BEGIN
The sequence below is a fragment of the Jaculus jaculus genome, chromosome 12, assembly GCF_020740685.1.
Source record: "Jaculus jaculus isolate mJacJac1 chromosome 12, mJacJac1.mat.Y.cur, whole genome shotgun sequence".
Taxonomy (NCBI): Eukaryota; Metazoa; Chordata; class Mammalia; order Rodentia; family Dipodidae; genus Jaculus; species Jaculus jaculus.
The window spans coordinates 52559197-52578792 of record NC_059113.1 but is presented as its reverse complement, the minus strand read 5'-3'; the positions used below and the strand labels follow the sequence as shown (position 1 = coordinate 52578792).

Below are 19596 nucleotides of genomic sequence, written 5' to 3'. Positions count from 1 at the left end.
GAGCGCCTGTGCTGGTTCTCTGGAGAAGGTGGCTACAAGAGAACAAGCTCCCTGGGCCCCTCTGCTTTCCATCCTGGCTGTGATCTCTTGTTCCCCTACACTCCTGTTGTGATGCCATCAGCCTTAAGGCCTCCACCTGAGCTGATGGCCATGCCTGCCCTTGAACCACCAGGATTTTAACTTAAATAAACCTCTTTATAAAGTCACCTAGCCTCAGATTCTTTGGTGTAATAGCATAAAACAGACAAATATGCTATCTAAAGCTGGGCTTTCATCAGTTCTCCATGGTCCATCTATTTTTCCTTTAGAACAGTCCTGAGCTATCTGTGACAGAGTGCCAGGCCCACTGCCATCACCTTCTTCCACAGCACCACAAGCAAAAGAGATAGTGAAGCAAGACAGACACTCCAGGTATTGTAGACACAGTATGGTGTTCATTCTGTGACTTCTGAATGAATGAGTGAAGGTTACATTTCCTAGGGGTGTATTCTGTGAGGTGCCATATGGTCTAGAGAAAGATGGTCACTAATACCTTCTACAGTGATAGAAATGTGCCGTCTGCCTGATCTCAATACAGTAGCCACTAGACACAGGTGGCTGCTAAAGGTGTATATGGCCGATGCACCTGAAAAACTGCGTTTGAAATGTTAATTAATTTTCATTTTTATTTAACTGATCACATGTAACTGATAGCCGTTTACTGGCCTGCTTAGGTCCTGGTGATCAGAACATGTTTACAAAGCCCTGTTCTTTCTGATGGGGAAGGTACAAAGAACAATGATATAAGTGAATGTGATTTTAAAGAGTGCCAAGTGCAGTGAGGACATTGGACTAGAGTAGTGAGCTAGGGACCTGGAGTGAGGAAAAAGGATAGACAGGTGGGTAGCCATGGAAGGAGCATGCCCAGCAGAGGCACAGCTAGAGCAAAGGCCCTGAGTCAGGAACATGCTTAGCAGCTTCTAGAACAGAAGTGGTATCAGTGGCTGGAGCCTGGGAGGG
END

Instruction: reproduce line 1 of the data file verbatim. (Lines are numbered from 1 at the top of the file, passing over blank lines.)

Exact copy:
The sequence below is a fragment of the Jaculus jaculus genome, chromosome 12, assembly GCF_020740685.1.